December 18, 2022
I hope that we can all agree that the pandemic was mostly terrible.
However, there were some bright spots of change.
As we emerge from the pandemic, even if COVID joins the list of viruses to be avoided at less than pandemic levels, one of the questions that arises is how many of these changes will remain with us going forward.
In the world of law, prior to the pandemic, law offices and legal publishers had done a much better job than the court system in moving at least further into the 20th century, and in some cases into the 21st century, of technology. Although the court system had embraced computerization to some extent, for some reason, despite its vast resources, the government could not ever come to grips with developing a comprehensive system that worked properly, was accessible, and user friendly. Paper filing, physical payments, paper documents, and spiral bound casebooks were still required.
WHERE WE ARE
I think most stakeholders would agree that we are not yet firmly in the 21st century but suddenly, in a very short period of time, the government managed to introduce many long-awaited reforms, such as the electronic filing not only of documents, but of statements of claim and other documents that initiate proceedings. Online payments became common. This was all done with a minimum of disruption and very few glitches.
Then suddenly last summer, various courts experimented with competing systems for virtual hearings and the document management systems to go with those hearings. In this regard, there was a lot more difficulty in finding the right systems that satisfied all stakeholders. The government and their technology advisors and vendors are still working on improvements.
WHERE WE MAY BE HEADED
The practice directions that have come out to facilitate the return to more in-person attendances in court help make clear that although we will have in-person courts, the days of electronic filing, electronic documents, and the use of virtual hearings are still with us and will likely never go away. We can just hope that the government going forward will maintain its commitment to improve these systems so that they are not only more workable, but also more user friendly and improve access to and the quality of justice.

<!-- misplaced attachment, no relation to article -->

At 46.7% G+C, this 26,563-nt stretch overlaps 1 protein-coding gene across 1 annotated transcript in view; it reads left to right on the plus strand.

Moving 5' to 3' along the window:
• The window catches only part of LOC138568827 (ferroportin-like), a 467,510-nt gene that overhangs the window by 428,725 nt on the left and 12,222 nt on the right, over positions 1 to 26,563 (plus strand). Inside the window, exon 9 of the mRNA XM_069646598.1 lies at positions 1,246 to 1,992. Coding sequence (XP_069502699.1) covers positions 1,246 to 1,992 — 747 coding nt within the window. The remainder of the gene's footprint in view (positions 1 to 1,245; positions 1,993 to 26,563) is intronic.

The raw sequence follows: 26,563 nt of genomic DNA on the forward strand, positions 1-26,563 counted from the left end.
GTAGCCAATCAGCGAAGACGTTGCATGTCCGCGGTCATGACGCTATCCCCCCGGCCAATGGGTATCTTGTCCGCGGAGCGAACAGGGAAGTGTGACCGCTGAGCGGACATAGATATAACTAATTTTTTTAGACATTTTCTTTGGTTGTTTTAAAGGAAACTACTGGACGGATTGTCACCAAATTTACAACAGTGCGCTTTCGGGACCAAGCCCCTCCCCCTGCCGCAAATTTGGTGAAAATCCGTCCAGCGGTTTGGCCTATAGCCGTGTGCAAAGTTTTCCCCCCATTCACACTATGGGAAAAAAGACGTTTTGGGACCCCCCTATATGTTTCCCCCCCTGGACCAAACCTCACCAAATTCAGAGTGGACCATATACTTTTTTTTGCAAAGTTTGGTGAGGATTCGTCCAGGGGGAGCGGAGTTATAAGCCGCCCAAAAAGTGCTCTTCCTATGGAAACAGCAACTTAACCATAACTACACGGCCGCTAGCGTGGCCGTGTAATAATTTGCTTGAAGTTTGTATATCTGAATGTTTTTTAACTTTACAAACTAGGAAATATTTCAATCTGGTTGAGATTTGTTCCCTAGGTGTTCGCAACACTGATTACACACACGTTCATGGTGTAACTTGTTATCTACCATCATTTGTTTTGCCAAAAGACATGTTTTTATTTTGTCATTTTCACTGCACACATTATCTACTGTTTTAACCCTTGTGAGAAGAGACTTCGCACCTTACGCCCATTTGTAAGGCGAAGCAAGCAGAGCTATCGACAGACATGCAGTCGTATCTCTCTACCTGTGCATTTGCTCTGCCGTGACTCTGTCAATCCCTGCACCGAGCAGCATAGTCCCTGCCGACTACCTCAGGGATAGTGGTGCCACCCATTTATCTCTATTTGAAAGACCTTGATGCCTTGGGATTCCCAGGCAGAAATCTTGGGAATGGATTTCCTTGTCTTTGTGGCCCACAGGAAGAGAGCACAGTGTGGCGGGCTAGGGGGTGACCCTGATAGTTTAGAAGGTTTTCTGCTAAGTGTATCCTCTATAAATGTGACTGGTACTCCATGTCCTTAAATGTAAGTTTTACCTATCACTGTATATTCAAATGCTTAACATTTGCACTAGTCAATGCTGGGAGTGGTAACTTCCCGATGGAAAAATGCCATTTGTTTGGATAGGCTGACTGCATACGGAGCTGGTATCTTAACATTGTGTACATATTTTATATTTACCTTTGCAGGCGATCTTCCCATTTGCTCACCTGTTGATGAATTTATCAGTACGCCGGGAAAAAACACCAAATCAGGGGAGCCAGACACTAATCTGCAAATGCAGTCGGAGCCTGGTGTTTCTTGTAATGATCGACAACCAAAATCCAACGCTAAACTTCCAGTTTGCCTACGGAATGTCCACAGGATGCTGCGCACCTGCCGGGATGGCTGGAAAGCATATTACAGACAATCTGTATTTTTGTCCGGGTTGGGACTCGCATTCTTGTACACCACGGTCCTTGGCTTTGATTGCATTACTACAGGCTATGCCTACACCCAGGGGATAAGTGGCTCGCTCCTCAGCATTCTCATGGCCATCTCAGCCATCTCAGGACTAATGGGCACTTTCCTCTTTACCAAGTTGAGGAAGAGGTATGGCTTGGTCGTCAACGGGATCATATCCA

Among the things that were confirmed at the recent Thunder Bay Law Association continuing professional development conference are:
- Virtual mediations work. Very few mediators have noticed any difference in results, and the statistics back that up.
- The courts are still working on the best practices for hybrid trials or hybrid hearings (which are partially in-person and partially virtual), but they are committed to this mode of hearing.
- Parties and witnesses frequently find that not having to travel is more convenient and eliminates problems such as the need for babysitters.
- Given the distance in northwestern Ontario, virtual hearings simply make sense; however, good internet connections with lots of speed and bandwidth are essential.
- We are pleased that the government continues to fund expansions in rural areas and small towns of internet technology.
- Although the use of electronic documents has been frustrating to date, the courts appear to be committed to this pathway, which we believe will ultimately benefit all stakeholders.
- Our regional judges are prepared to opt out of Toronto-centric solutions to Toronto specific problems, when possible, by issuing regional practice directions modifying requirements.
It is nice to see some common sense being applied – not something we usually expect from government.
HOW WEILERS LLP CAN HELP YOU
At Weilers LLP we have always been early adopters of technology. Despite our proud traditions, our progressive approach has led to us being at the forefront of automation in northwestern Ontario. We were one of the first firms to embrace computerized accounting, terminals on everybody’s desks, and a networked system. As faster and better and more reliable systems came online, we quickly preceded down those pathways.
Although we still value our physical library as a research tool, we are adept with and equipped with a variety of electronic tools for research and drafting.
We have realigned our office space to accommodate virtual hearings, because we have embraced virtual hearings and are pleased to see that they’re not going away. Although there are often advantages to an in-person hearing, in some situations the benefits of a virtual hearing outweigh the loss of face-to-face contact.
We plan to remain as early adopters to avoid the pitfalls of being at the “bleeding edge” while being able to provide our clients with consistently reliable service at reasonable cost (almost certainly at lower cost than you are likely to find in the big law firms of southern Ontario, though our goal is to deliver a comparable quality of service).
We are confident about how we have adapted so far and are looking forward to the future.
If you want lawyers whose proud tradition and progressive approach stands for quality and efficient service at a fair cost, Weilers LLP may be the right lawyers for you.